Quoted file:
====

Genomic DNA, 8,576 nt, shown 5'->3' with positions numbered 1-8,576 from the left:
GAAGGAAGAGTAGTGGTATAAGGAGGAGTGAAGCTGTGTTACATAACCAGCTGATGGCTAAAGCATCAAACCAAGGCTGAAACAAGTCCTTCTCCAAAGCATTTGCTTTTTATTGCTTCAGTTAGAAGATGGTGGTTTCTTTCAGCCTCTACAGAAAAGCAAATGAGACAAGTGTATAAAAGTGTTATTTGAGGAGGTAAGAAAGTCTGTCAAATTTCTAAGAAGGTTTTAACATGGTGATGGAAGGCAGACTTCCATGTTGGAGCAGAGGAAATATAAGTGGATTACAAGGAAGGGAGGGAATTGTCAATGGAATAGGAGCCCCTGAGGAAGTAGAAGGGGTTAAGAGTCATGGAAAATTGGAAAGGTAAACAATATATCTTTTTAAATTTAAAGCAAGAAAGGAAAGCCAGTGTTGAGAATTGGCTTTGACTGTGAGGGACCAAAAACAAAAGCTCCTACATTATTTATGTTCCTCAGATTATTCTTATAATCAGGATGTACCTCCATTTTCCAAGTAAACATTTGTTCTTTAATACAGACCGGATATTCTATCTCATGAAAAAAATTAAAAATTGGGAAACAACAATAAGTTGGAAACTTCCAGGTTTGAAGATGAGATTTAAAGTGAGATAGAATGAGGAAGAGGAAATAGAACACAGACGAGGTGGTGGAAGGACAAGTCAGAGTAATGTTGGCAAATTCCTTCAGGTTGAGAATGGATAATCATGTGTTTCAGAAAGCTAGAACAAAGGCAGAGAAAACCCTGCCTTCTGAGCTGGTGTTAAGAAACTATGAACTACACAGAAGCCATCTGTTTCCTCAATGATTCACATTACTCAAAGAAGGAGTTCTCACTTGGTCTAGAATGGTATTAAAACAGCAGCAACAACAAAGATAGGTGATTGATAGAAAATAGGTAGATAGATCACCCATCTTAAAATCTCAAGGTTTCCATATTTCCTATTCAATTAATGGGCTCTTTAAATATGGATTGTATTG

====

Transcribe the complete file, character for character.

Genomic DNA, 8,576 nt, shown 5'->3' with positions numbered 1-8,576 from the left:
GAAGGAAGAGTAGTGGTATAAGGAGGAGTGAAGCTGTGTTACATAACCAGCTGATGGCTAAAGCATCAAACCAAGGCTGAAACAAGTCCTTCTCCAAAGCATTTGCTTTTTATTGCTTCAGTTAGAAGATGGTGGTTTCTTTCAGCCTCTACAGAAAAGCAAATGAGACAAGTGTATAAAAGTGTTATTTGAGGAGGTAAGAAAGTCTGTCAAATTTCTAAGAAGGTTTTAACATGGTGATGGAAGGCAGACTTCCATGTTGGAGCAGAGGAAATATAAGTGGATTACAAGGAAGGGAGGGAATTGTCAATGGAATAGGAGCCCCTGAGGAAGTAGAAGGGGTTAAGAGTCATGGAAAATTGGAAAGGTAAACAATATATCTTTTTAAATTTAAAGCAAGAAAGGAAAGCCAGTGTTGAGAATTGGCTTTGACTGTGAGGGACCAAAAACAAAAGCTCCTACATTATTTATGTTCCTCAGATTATTCTTATAATCAGGATGTACCTCCATTTTCCAAGTAAACATTTGTTCTTTAATACAGACCGGATATTCTATCTCATGAAAAAAATTAAAAATTGGGAAACAACAATAAGTTGGAAACTTCCAGGTTTGAAGATGAGATTTAAAGTGAGATAGAATGAGGAAGAGGAAATAGAACACAGACGAGGTGGTGGAAGGACAAGTCAGAGTAATGTTGGCAAATTCCTTCAGGTTGAGAATGGATAATCATGTGTTTCAGAAAGCTAGAACAAAGGCAGAGAAAACCCTGCCTTCTGAGCTGGTGTTAAGAAACTATGAACTACACAGAAGCCATCTGTTTCCTCAATGATTCACATTACTCAAAGAAGGAGTTCTCACTTGGTCTAGAATGGTATTAAAACAGCAGCAACAACAAAGATAGGTGATTGATAGAAAATAGGTAGATAGATCACCCATCTTAAAATCTCAAGGTTTCCATATTTCCTATTCAATTAATGGGCTCTTTAAATATGGATTGTATTG